Materialist dialectics, a philosophical method for investigating nature and society, holds practical activity to be the basis of our relations with the world and therefore of cognition. Praxis is thus a criterion of knowledge. Only when practical activity confirms the coincidence of ideas and hypotheses with reality can it be said that they are true. Since practical activity is relative to the level of technological development, truth can never be that absolute ardently sought and equally trembled before by the idealists, rather, it is a deepening relative in relation to an absolute which can only ever be theoretical. Lenin wrote:
’From living perception to abstract thought, and from this to practice, such is the dialectical path of the cognition of truth, of the cognition of objective reality. Kant disparages knowledge in order to make way for faith: Hegel exalts knowledge, asserting that knowledge is knowledge of God. The materialist exalts the knowledge of matter, of nature’, V.I.Lenin, Collected Works, Vol., 38 (Philosophical Notebooks), Progress Publishers, Moscow, 1976, 171.
There is nothing in the world but matter in motion, and matter in motion cannot move otherwise than in space and time. Human conceptions of space and time are relative, but these relative conceptions go to compound absolute truth. These relative conceptions, in their development, move towards absolute truth and approach nearer and nearer to it. The mutability of human conceptions of space and time no more refutes the objective reality of space and time than the mutability of scientific knowledge of the structure and forms of matter in motion refutes the objective reality of the external world.
V.I.Lenin, Materialism and Empirio-criticism: Critical Comments on a Reactionary Philosophy, Progress Publishers, Moscow, 1975, 158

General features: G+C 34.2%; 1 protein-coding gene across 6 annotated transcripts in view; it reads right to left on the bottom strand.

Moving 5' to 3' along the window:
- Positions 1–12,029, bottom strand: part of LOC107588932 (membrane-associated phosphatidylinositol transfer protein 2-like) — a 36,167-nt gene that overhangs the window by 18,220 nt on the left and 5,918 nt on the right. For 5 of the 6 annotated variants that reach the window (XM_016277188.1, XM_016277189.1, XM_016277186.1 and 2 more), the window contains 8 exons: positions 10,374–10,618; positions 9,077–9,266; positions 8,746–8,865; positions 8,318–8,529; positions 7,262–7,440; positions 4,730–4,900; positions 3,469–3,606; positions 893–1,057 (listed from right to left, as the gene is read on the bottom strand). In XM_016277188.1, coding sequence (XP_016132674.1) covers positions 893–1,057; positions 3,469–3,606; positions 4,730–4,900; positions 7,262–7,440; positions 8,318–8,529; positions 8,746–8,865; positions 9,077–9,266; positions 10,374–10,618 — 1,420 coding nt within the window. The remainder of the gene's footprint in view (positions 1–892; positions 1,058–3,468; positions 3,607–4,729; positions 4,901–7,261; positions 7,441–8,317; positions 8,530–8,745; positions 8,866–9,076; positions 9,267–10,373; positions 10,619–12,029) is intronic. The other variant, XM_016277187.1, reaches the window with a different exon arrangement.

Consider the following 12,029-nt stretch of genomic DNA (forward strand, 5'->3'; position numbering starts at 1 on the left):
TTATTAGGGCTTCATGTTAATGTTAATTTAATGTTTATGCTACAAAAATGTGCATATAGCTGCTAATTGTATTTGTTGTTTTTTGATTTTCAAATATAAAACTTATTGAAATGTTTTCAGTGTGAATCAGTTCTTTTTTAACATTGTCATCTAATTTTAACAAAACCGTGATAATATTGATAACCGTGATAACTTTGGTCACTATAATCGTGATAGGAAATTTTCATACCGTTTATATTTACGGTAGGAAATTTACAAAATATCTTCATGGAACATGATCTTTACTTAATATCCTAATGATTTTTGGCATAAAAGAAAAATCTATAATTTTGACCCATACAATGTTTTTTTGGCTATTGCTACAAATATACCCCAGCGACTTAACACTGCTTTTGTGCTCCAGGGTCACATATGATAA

Earth at Equinox, September 2013, from the Russian meteorological satellite Electro-L
But dialectical materialism insists on the approximate, relative character of every scientific theory of the structure of matter and its properties; it insists on the absence of absolute boundaries in nature, on the transformation of moving matter from one state into another, that from our point of view is apparently irreconcilable with it, and so forth. However bizarre from the standpoint of “common sense” the transformation of imponderable ether into ponderable matter and vice versa may appear, however “strange” may seem the absence of any other kind of mass in the electron save electromagnetic mass, however extraordinary may be the fact that the mechanical laws of motion are confined only to a single sphere of natural phenomena and are subordinated to the more profound laws of electromagnetic phenomena, and so forth – all this is but another corroboration of dialectical materialism. It is mainly because the physicists did not know dialectics that the new physics strayed into idealism. They combated metaphysical (in Engels’ and not the positivist, i.e., Humean, sense of the word) materialism and its one-sided “mechanism”, and in so doing threw out the baby with the bath-water. Denying the immutability of the elements and of the properties of matter known hitherto, they ended by denying matter, i.e., the objective reality of the physical world. Denying the absolute character of some of the most important and basic laws, they ended by denying all objective law in nature and by declaring that a law of nature is a mere convention, “a limitation of expectation”, “a logical necessity”, and so forth. Insisting on the approximate and relative character of our knowledge, they ended by denying the object independent of the mind, reflected approximately-correctly and relatively-truthfully by the mind. And so on, and so forth, without end.
V.I.Lenin, Materialism and Empirio-criticism: Critical Comments on a Reactionary Philosophy, Progress Publishers, Moscow, 1975, 242-243